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Pentagon probability..

A man arrives at a random spot several miles from the
Pentagon. He looks at the building through binoculars.
What is the probability that he will see three sides
of the building?

There is a generalization of this puzzle.
What is the probability that a person can see 3 sides
of a n-sided regular polygon building (all sides are equal
and all angles are same, eg hexagon, decagon etc.) if he/she is standing at a random point sufficiently far from the building. (i.e., perpendicular distance to the closest side > 3.078 x side) As you can tell, n > 4.

shailesh kumar
Friday, February 15, 2002

Consider the Pentagon to be the center of a five-pointed star (that is, the star formed from five lines, coincidental with each of the Pentagon's sides).  Extend those lines forever.  Beyond the star, they divide the plane into ten regions.  In five of them, three sides are visible; in the other five, only two are visible.

I'm noticing that all ten regions are wedge-shaped and congruent (the apex of each wedge is 54 degrees).  I'm tempted to say that since all the wedges are infinite in size, the probability approaches 50% that three sides are visible.  But it doesn't feel right.  If you restrict the man to being no farther than N miles away, the 3-side regions are always smaller in area.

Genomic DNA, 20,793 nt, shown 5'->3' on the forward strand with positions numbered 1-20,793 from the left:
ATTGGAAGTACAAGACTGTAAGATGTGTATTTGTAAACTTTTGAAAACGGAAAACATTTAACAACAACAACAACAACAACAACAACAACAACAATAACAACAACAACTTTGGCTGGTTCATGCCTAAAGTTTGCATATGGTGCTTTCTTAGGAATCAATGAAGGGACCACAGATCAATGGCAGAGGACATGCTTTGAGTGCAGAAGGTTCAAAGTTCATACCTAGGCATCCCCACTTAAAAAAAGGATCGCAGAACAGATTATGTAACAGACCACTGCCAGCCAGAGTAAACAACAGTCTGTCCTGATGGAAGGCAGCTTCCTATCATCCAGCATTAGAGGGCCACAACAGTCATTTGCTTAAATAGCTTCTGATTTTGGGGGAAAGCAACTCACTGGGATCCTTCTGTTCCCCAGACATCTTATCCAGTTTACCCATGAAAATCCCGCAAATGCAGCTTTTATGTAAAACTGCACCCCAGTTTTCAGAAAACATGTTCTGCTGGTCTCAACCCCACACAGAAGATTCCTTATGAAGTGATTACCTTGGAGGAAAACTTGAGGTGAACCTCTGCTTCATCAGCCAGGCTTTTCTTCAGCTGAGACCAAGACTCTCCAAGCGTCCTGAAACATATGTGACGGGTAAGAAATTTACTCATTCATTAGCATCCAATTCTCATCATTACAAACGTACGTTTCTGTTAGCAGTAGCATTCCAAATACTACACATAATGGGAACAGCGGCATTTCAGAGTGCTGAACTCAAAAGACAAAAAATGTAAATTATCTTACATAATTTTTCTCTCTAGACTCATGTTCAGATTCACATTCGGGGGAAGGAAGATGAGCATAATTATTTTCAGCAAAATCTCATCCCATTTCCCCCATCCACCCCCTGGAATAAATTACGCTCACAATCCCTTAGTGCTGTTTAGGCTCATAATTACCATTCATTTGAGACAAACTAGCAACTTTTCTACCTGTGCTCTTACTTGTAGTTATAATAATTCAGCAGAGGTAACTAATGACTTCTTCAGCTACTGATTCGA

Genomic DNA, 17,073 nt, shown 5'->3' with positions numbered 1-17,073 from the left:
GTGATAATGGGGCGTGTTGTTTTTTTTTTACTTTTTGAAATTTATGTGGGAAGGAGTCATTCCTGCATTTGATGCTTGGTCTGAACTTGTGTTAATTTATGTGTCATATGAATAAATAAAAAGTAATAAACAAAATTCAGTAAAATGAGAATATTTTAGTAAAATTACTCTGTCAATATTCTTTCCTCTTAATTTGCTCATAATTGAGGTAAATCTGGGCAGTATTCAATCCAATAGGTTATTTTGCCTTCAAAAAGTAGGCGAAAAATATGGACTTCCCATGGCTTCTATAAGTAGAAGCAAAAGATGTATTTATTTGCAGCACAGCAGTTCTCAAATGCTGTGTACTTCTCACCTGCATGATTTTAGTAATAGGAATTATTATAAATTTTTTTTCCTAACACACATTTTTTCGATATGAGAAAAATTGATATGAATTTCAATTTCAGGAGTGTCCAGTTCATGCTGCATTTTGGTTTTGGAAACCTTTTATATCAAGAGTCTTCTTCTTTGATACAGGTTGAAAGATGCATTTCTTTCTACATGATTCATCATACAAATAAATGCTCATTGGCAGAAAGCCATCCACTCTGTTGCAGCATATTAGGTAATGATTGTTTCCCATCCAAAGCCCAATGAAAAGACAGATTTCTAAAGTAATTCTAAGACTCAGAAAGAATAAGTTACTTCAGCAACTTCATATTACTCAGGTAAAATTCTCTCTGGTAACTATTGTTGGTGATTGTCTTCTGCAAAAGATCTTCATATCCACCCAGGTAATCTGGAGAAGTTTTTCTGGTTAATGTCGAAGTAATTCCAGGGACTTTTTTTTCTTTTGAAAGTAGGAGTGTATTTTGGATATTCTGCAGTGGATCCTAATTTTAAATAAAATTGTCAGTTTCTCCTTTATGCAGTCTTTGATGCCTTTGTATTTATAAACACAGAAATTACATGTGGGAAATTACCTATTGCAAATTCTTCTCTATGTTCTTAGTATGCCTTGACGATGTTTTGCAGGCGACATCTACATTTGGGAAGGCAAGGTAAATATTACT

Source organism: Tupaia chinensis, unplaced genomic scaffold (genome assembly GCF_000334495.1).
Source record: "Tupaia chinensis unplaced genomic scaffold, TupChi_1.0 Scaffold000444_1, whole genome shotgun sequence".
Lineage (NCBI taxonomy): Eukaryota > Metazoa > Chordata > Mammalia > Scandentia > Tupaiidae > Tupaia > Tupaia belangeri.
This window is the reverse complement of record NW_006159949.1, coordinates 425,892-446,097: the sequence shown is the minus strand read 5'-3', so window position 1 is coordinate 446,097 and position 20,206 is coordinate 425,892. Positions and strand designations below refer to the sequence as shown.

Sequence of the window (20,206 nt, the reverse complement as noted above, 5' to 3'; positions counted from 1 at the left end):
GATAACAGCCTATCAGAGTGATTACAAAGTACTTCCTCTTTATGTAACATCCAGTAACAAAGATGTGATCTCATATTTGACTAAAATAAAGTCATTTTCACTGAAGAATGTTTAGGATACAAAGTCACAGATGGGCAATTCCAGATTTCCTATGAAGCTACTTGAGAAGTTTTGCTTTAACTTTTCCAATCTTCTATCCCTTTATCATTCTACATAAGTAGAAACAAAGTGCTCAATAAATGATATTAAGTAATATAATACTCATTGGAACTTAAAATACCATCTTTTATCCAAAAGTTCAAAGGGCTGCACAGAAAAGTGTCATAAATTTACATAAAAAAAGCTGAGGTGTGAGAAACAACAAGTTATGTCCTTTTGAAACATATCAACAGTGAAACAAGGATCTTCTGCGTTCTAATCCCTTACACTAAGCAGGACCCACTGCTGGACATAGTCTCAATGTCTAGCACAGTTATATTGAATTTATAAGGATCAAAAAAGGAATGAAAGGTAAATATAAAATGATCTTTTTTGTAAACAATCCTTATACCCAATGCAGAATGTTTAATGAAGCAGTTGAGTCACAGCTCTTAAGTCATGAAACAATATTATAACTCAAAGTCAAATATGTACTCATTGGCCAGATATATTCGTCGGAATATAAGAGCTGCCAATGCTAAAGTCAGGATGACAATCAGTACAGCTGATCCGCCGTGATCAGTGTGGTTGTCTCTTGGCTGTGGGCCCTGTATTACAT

About all I can say right now is that the probability can be calculated as a function of distance.  It approaches 50% as the distance increases without bound.  It starts at 0% at the star points.  It's roughly equal to the ratio between two quantities.  Both quantities are proportional to the length of the base of isoceles triangles, and the difference between the heights of those two triangles is a constant.  That constant is equal to the height of the isoceles triangle formed by any three points of the star.  I'm too lazy to work that out right now.  :-)

In general, the formula seems - different.  For a hexagon, the chance of seeing three sides approaches 100% (there's lanes of constant width in which you can only see two).  For N-gons with 7 or more sides, the chance of seeing exactly three sides actually decreases, since it's now possible to see four sides (more for bigger Ns).

Paul Brinkley
Tuesday, February 19, 2002

this was just a puzzle,
not a computational geometry !!! u were right....u
just need to make the says that u r far
away from the pentagon...and for hexagon or more, u
will see all the 3 sides...

shailesh kumar
Tuesday, February 26, 2002

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